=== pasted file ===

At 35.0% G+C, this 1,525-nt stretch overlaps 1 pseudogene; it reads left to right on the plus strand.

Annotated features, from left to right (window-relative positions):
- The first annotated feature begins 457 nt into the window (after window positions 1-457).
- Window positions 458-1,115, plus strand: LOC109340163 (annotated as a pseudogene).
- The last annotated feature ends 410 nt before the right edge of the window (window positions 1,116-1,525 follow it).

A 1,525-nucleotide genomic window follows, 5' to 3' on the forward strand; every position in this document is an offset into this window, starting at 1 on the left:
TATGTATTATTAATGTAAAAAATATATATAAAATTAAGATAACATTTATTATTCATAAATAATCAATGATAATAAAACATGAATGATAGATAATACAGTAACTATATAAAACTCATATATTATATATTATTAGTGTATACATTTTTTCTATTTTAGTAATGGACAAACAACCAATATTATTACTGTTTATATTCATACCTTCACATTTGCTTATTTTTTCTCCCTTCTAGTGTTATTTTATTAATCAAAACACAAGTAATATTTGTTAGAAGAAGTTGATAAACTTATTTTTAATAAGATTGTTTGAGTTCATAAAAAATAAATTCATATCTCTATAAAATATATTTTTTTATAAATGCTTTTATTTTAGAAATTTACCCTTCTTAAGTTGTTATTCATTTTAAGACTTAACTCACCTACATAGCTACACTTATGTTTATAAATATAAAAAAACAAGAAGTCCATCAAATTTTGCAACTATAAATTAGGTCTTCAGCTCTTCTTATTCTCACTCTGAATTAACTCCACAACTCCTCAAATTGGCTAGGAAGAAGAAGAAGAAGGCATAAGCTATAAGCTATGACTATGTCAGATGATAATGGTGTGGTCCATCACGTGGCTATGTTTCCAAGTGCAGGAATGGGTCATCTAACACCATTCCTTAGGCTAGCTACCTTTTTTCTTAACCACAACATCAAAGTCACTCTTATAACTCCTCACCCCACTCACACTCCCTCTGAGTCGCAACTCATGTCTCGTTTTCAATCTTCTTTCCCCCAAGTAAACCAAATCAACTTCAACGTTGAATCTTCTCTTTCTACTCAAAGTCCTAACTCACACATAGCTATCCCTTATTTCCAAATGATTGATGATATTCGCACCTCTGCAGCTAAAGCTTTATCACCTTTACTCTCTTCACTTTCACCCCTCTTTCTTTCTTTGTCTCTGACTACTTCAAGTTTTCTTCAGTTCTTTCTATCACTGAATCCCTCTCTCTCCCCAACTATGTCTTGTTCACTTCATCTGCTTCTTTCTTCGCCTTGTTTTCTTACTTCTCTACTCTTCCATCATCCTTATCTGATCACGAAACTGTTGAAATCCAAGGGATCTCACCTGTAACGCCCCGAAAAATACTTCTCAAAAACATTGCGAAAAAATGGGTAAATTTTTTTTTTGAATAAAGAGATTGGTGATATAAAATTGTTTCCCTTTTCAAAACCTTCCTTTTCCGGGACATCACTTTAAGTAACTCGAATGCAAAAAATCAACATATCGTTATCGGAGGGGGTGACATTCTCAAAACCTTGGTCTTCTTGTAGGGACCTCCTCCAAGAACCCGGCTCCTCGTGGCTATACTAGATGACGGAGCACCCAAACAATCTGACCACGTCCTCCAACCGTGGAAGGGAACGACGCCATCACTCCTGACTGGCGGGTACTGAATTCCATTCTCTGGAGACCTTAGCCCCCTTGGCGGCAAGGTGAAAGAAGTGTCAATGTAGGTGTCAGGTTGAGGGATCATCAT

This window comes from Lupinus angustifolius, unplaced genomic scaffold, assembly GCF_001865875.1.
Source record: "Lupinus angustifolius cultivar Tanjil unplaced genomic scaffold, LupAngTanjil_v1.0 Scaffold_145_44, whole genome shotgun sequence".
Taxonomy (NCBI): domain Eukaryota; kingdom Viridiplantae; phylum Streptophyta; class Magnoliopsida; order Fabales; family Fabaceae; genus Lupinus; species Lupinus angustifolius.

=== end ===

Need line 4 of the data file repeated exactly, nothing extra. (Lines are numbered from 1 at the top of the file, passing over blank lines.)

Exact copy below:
- Window positions 458-1,115, plus strand: LOC109340163 (annotated as a pseudogene).